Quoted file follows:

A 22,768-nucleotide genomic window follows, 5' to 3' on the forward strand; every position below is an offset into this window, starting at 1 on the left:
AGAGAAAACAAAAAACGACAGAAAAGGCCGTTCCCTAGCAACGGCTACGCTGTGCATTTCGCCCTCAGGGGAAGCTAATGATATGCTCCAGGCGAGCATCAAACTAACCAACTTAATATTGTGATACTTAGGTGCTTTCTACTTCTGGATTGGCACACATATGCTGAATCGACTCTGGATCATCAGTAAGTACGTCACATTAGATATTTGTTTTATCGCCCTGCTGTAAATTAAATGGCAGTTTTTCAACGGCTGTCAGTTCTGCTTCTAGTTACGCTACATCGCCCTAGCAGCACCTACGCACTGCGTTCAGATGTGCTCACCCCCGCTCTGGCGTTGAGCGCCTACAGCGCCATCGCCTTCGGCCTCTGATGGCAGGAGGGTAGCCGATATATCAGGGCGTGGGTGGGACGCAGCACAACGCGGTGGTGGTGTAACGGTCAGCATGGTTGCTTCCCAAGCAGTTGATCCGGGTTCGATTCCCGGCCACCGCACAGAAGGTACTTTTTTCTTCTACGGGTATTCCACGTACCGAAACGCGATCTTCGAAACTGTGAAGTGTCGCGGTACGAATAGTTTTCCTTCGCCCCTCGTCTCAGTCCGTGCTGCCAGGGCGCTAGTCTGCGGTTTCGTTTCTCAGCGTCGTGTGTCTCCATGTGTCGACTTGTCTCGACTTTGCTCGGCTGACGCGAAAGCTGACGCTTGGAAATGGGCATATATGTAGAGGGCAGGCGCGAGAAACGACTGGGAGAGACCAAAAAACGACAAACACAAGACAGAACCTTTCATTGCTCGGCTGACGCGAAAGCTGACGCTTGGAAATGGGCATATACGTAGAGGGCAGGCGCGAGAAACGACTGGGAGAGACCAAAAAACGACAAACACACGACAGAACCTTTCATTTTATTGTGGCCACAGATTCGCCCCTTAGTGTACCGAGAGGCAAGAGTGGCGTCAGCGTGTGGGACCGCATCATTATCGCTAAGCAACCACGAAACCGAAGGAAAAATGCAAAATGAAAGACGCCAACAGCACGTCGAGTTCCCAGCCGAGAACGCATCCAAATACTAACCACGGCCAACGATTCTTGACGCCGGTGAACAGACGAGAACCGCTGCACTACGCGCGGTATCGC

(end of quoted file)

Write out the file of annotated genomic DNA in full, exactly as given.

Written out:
A 22,768-nucleotide genomic window follows, 5' to 3' on the forward strand; every position below is an offset into this window, starting at 1 on the left:
AGAGAAAACAAAAAACGACAGAAAAGGCCGTTCCCTAGCAACGGCTACGCTGTGCATTTCGCCCTCAGGGGAAGCTAATGATATGCTCCAGGCGAGCATCAAACTAACCAACTTAATATTGTGATACTTAGGTGCTTTCTACTTCTGGATTGGCACACATATGCTGAATCGACTCTGGATCATCAGTAAGTACGTCACATTAGATATTTGTTTTATCGCCCTGCTGTAAATTAAATGGCAGTTTTTCAACGGCTGTCAGTTCTGCTTCTAGTTACGCTACATCGCCCTAGCAGCACCTACGCACTGCGTTCAGATGTGCTCACCCCCGCTCTGGCGTTGAGCGCCTACAGCGCCATCGCCTTCGGCCTCTGATGGCAGGAGGGTAGCCGATATATCAGGGCGTGGGTGGGACGCAGCACAACGCGGTGGTGGTGTAACGGTCAGCATGGTTGCTTCCCAAGCAGTTGATCCGGGTTCGATTCCCGGCCACCGCACAGAAGGTACTTTTTTCTTCTACGGGTATTCCACGTACCGAAACGCGATCTTCGAAACTGTGAAGTGTCGCGGTACGAATAGTTTTCCTTCGCCCCTCGTCTCAGTCCGTGCTGCCAGGGCGCTAGTCTGCGGTTTCGTTTCTCAGCGTCGTGTGTCTCCATGTGTCGACTTGTCTCGACTTTGCTCGGCTGACGCGAAAGCTGACGCTTGGAAATGGGCATATATGTAGAGGGCAGGCGCGAGAAACGACTGGGAGAGACCAAAAAACGACAAACACAAGACAGAACCTTTCATTGCTCGGCTGACGCGAAAGCTGACGCTTGGAAATGGGCATATACGTAGAGGGCAGGCGCGAGAAACGACTGGGAGAGACCAAAAAACGACAAACACACGACAGAACCTTTCATTTTATTGTGGCCACAGATTCGCCCCTTAGTGTACCGAGAGGCAAGAGTGGCGTCAGCGTGTGGGACCGCATCATTATCGCTAAGCAACCACGAAACCGAAGGAAAAATGCAAAATGAAAGACGCCAACAGCACGTCGAGTTCCCAGCCGAGAACGCATCCAAATACTAACCACGGCCAACGATTCTTGACGCCGGTGAACAGACGAGAACCGCTGCACTACGCGCGGTATCGC